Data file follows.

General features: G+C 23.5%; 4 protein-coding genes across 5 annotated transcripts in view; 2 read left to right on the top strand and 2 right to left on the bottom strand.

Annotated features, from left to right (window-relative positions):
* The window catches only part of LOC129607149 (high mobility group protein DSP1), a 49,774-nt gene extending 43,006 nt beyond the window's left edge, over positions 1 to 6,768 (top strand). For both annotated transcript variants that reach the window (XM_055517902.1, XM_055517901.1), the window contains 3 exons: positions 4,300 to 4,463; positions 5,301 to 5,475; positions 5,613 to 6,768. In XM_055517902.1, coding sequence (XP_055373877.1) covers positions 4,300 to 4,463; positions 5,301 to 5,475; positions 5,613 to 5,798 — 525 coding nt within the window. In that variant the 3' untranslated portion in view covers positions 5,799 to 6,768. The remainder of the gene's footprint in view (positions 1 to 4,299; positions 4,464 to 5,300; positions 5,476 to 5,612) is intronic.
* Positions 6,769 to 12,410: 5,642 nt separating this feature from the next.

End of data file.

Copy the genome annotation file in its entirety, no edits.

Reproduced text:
General features: G+C 23.5%; 4 protein-coding genes across 5 annotated transcripts in view; 2 read left to right on the top strand and 2 right to left on the bottom strand.

Annotated features, from left to right (window-relative positions):
* The window catches only part of LOC129607149 (high mobility group protein DSP1), a 49,774-nt gene extending 43,006 nt beyond the window's left edge, over positions 1 to 6,768 (top strand). For both annotated transcript variants that reach the window (XM_055517902.1, XM_055517901.1), the window contains 3 exons: positions 4,300 to 4,463; positions 5,301 to 5,475; positions 5,613 to 6,768. In XM_055517902.1, coding sequence (XP_055373877.1) covers positions 4,300 to 4,463; positions 5,301 to 5,475; positions 5,613 to 5,798 — 525 coding nt within the window. In that variant the 3' untranslated portion in view covers positions 5,799 to 6,768. The remainder of the gene's footprint in view (positions 1 to 4,299; positions 4,464 to 5,300; positions 5,476 to 5,612) is intronic.
* Positions 6,769 to 12,410: 5,642 nt separating this feature from the next.